The cells in your pancreas that are responsible for making insulin are called beta cells. With type 1 diabetes, an autoimmune reaction exists where the body attacks the beta cells, thereby influencing the body’s production of insulin. This is often a process that occurs over an extended period, months or even years, before you might show any symptoms.
Although some people pass genes to their children, that might make it more likely for them to develop type 1 diabetes, it is often not a given that you will get type 1 diabetes just because one of your parents has it. Most often, a trigger exists in the form of a virus that develops into type 1 diabetes. In addition, it has been shown that your lifestyle and diet habits don’t directly cause type 1 diabetes, but living a healthier life is always better regardless.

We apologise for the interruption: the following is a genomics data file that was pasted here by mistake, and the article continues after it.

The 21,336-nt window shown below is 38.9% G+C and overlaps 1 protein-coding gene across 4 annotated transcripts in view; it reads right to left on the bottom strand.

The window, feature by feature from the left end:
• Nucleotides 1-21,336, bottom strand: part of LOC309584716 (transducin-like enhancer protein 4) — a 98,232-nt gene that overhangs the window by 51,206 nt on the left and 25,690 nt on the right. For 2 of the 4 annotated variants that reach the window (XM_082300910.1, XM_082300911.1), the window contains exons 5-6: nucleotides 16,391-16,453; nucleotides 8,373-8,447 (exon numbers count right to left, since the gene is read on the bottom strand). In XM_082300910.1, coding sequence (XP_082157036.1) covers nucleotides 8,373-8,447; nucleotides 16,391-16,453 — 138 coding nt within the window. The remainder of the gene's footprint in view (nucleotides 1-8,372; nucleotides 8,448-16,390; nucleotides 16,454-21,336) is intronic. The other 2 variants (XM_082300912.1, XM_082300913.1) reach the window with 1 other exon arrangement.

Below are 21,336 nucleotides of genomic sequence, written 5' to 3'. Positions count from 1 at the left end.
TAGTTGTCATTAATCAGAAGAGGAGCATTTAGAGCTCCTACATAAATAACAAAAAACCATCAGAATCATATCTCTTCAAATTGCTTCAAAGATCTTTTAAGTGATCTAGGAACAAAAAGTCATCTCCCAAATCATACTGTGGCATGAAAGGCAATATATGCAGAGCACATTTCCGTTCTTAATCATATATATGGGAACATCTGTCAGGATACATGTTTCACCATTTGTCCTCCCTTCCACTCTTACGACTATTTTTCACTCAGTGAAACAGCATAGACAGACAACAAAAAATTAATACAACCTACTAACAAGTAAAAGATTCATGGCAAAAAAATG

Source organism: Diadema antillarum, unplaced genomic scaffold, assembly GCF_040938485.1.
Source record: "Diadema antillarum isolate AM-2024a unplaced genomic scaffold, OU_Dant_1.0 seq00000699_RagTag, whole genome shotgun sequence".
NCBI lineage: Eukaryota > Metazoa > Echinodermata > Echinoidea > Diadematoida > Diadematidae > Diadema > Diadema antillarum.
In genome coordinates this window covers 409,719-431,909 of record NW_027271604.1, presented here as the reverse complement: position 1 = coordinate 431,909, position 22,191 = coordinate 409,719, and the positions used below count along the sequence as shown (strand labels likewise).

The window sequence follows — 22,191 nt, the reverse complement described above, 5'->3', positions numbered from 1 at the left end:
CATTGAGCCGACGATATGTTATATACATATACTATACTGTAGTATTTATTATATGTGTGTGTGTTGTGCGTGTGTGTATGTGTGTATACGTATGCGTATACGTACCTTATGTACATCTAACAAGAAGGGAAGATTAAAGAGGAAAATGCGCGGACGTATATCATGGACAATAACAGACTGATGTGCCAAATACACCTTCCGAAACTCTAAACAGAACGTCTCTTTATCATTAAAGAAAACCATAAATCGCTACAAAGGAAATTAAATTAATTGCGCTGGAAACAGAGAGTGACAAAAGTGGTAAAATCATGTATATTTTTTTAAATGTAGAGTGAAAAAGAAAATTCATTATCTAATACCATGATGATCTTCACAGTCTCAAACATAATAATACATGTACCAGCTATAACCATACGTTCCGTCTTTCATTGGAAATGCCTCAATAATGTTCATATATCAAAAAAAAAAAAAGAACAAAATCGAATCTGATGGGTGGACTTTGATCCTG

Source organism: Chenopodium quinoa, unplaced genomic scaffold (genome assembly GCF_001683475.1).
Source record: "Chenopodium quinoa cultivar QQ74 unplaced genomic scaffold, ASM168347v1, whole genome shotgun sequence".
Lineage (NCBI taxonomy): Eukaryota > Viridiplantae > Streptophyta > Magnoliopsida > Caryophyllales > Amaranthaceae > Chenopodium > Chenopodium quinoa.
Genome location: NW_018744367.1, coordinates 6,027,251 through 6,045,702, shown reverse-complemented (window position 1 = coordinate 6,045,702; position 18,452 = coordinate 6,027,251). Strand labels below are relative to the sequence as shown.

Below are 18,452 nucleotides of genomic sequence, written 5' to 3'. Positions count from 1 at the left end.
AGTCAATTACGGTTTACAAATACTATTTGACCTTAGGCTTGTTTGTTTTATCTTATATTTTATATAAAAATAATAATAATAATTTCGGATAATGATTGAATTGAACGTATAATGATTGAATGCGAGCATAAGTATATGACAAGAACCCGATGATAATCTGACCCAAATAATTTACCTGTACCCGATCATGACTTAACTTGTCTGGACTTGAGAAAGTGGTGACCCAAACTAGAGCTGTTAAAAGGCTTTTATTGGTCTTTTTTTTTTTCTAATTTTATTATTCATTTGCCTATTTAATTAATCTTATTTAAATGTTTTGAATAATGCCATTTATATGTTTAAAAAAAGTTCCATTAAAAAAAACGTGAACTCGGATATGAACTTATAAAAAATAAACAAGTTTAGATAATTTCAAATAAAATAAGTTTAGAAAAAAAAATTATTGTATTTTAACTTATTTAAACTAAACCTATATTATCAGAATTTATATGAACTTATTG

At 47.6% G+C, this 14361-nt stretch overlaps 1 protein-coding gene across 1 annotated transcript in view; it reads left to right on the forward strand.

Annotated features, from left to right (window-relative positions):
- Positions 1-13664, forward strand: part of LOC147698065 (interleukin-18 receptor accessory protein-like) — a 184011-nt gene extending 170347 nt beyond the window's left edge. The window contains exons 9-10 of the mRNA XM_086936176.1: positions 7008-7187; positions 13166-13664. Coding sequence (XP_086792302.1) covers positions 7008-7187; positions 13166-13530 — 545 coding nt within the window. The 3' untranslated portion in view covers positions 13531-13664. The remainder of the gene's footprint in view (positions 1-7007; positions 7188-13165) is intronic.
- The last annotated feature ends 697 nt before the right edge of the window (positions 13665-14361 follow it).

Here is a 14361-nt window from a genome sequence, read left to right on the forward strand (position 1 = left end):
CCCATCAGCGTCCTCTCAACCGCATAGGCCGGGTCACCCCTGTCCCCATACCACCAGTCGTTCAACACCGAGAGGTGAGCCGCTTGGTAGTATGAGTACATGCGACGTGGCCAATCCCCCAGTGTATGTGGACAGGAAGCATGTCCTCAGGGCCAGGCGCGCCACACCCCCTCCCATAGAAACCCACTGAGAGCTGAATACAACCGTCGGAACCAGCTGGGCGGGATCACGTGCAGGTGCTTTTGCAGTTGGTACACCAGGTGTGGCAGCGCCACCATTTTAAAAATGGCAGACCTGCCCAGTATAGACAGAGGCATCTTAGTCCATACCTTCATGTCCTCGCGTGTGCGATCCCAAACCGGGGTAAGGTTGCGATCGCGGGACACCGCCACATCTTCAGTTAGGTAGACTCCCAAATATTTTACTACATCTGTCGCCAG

The symptoms of type 1 diabetes can take months or even years to appear after beta cells have started being destroyed. However, once these symptoms begin to show, they can be extremely severe. The symptoms of type 1 diabetes are most often:
Many of these symptoms are similar to those of other health conditions, but you must consult your doctor immediately if you suspect that you might have type 1 diabetes. Your doctor will get your blood sugar tested and assess your symptoms.
It is vital to note that type 1 diabetes can lead to serious health complications if left untreated.
Type 1 diabetes is tested by doing a straightforward blood test. Suppose your doctor suspects that you might have type 1 diabetes. In that case, your blood will probably also be tested for auto-antibodies since they are commonly present in type 1 diabetes and not in type 2 diabetes. You might also be asked to do a urine test to see your ketones levels since these levels differ in type 1 and type 2 diabetes.
Diabetes differs significantly from other health conditions because you are primarily responsible for managing your diabetes. It would be best if you had a dedicated health care team to support you. A remarkable health care team for managing type 1 diabetes includes: